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When in doubt, try a little democracy

The opinions expressed by columnists are their own and do not necessarily represent the views of

Vancouver, Washington is in one way just like Washington, D.C. . . . or anywhere else: Issues of “who gets to decide” and “out-of-control government” enliven both burgs. I live near D.C. The people of Vancouver live just north of Portland, Oregon, across the mighty Columbia River. Their “twin” city serves as home to exactly 161,791 enumerated citizens, who apparently enjoy the “Portlandia” metropolitan area without paying the City of Rose’s income taxes — for, unlike Oregon, Washington State can boast of no such tax.


Vancouver is also home to a long battle over transportation — focusing on light rail, which North Oregon has, and South Washington has not.

When Vancouver Mayor Tim Leavitt mentioned the bridge project that would carry Portland’s light rail trains into Vancouver at the end of his State of the City speech earlier this year, he paused, saying, “And then . . . there’s the Columbia River Crossing. Are there seat belts in those chairs? You’re going to need to buckle up.”

“There is no more important opportunity for our city and our region than completion of the Columbia River Crossing,” the mayor added.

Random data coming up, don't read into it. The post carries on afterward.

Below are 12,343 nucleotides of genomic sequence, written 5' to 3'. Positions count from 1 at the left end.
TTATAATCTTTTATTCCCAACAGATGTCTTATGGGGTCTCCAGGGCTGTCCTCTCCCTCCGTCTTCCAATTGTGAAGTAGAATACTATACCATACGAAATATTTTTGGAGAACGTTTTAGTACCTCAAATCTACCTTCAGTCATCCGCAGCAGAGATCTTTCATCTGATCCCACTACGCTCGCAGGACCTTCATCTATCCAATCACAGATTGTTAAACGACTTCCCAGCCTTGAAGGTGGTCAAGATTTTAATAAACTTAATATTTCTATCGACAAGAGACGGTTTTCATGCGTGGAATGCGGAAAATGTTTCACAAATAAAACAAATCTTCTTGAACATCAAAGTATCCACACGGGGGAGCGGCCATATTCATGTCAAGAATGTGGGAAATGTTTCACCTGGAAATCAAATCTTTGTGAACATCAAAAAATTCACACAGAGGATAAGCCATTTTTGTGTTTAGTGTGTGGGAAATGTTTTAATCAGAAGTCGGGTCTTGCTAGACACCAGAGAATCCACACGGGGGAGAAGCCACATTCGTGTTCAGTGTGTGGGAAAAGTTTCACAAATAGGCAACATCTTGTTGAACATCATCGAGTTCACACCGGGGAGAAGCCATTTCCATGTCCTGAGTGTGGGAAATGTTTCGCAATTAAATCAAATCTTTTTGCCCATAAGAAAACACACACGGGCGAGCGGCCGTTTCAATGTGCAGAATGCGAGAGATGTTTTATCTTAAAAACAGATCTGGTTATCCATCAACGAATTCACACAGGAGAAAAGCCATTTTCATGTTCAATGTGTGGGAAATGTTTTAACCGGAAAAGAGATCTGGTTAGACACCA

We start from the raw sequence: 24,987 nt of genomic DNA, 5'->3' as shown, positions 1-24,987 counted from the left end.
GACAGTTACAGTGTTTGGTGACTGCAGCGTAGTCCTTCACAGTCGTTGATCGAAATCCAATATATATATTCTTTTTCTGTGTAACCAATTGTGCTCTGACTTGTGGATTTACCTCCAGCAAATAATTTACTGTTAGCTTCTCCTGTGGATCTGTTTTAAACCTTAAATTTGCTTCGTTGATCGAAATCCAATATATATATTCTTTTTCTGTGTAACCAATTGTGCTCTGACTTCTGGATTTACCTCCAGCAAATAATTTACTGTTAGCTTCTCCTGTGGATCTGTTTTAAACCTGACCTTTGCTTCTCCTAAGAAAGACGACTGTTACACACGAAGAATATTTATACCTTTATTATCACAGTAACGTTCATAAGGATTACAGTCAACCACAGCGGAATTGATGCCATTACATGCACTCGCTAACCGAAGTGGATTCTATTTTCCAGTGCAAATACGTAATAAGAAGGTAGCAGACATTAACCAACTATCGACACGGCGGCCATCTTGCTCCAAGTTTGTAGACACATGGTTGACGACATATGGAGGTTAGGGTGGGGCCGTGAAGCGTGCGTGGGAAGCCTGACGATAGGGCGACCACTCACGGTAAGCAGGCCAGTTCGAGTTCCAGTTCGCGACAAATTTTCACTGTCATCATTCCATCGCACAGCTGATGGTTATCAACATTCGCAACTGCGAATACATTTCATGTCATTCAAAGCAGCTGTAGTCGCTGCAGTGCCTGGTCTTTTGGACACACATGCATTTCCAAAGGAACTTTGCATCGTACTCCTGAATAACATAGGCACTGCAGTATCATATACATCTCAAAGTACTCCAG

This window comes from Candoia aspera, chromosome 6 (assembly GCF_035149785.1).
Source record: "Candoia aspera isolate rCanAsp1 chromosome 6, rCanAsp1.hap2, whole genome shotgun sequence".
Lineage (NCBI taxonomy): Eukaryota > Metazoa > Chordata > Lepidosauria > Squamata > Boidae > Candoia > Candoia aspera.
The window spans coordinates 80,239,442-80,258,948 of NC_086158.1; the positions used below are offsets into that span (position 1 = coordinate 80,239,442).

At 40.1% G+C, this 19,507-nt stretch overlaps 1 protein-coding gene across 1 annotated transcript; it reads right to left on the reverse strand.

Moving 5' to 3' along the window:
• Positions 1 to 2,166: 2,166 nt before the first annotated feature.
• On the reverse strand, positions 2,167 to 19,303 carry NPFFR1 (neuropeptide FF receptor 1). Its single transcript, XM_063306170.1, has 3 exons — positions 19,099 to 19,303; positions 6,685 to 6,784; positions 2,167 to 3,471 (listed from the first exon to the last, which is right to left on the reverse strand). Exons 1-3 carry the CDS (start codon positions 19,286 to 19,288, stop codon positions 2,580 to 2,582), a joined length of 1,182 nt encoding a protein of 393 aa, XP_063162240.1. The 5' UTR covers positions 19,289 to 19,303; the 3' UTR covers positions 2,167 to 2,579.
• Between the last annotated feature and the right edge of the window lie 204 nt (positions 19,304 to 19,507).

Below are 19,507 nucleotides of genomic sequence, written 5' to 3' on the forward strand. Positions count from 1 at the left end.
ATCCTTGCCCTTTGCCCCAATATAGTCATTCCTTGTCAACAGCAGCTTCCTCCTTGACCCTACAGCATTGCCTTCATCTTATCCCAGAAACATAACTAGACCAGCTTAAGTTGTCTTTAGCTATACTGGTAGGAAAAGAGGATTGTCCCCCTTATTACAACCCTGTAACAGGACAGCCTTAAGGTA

Leavitt also quoted New York Times columnist Paul Krugman, who wrote in 2010, after New Jersey Governor Chris Christie decided to save a nickel by canceling a rail tunnel project under the Hudson River involving heavy federal dollars: “We are no longer the nation that used to amaze the world with its visionary projects. We have become, instead, a nation whose politicians seem to compete over who can show the least vision, the least concern about the future and the greatest willingness to pander to short-term, narrow-minded selfishness.”

There are too many issues involving the bridge project, beyond its attachment to light rail, to address them all here. It is worth knowing, however, that Candidate Leavitt opposed any thought of a toll on crossing said bridge, while Mayor Leavitt can now support a toll and has mentioned the possibility and “potential” of tolls as high as $8.


Let’s stay more narrowly focused on light rail, to which the mayor noted, “Some would have you believe that light rail is not the least costly option for operational costs for mass transit.”

Yes, there are two types of people in this world. There are those who believe anyone living in a place without light rail is locked in a lesser branch of civilization. And those, conversely, who see light rail as a much more expensive and less effective source of transit than the available alternatives.

“Light rail over the Columbia River crossing will cost $321 million dollars per mile to build,” argues John Charles, a transportation expert with the Portland-based Cascade Policy Institute. He points out that, “Anything light rail can do, busses can do better, cheaper and faster.”

But not sexier! Notice that Mr. Charles said nothing at all about how much bling buses throw off versus light rail. Therein could be the difference.